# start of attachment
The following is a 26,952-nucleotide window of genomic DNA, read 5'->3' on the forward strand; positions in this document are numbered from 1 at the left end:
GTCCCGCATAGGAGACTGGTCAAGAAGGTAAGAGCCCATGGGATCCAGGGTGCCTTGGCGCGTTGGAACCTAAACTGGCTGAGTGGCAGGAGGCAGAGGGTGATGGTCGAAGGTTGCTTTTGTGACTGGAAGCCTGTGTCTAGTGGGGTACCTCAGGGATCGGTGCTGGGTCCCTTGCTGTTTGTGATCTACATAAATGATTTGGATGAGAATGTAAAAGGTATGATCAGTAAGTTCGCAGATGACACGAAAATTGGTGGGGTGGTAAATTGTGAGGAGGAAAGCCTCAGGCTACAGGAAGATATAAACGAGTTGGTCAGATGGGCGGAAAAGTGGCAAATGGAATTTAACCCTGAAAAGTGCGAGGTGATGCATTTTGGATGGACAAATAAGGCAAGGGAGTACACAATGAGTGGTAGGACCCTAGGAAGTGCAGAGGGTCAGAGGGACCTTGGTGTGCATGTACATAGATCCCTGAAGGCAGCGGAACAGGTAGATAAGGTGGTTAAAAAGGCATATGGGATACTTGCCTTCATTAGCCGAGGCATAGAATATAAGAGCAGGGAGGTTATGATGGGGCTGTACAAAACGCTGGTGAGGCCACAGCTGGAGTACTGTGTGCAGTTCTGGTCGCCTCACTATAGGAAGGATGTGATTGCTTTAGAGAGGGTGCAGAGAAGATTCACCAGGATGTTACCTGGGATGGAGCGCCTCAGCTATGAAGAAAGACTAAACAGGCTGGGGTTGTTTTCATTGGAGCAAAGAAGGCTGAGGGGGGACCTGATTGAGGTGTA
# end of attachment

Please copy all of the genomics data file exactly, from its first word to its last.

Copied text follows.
The following is a 26,952-nucleotide window of genomic DNA, read 5'->3' on the forward strand; positions in this document are numbered from 1 at the left end:
GTCCCGCATAGGAGACTGGTCAAGAAGGTAAGAGCCCATGGGATCCAGGGTGCCTTGGCGCGTTGGAACCTAAACTGGCTGAGTGGCAGGAGGCAGAGGGTGATGGTCGAAGGTTGCTTTTGTGACTGGAAGCCTGTGTCTAGTGGGGTACCTCAGGGATCGGTGCTGGGTCCCTTGCTGTTTGTGATCTACATAAATGATTTGGATGAGAATGTAAAAGGTATGATCAGTAAGTTCGCAGATGACACGAAAATTGGTGGGGTGGTAAATTGTGAGGAGGAAAGCCTCAGGCTACAGGAAGATATAAACGAGTTGGTCAGATGGGCGGAAAAGTGGCAAATGGAATTTAACCCTGAAAAGTGCGAGGTGATGCATTTTGGATGGACAAATAAGGCAAGGGAGTACACAATGAGTGGTAGGACCCTAGGAAGTGCAGAGGGTCAGAGGGACCTTGGTGTGCATGTACATAGATCCCTGAAGGCAGCGGAACAGGTAGATAAGGTGGTTAAAAAGGCATATGGGATACTTGCCTTCATTAGCCGAGGCATAGAATATAAGAGCAGGGAGGTTATGATGGGGCTGTACAAAACGCTGGTGAGGCCACAGCTGGAGTACTGTGTGCAGTTCTGGTCGCCTCACTATAGGAAGGATGTGATTGCTTTAGAGAGGGTGCAGAGAAGATTCACCAGGATGTTACCTGGGATGGAGCGCCTCAGCTATGAAGAAAGACTAAACAGGCTGGGGTTGTTTTCATTGGAGCAAAGAAGGCTGAGGGGGGACCTGATTGAGGTGTA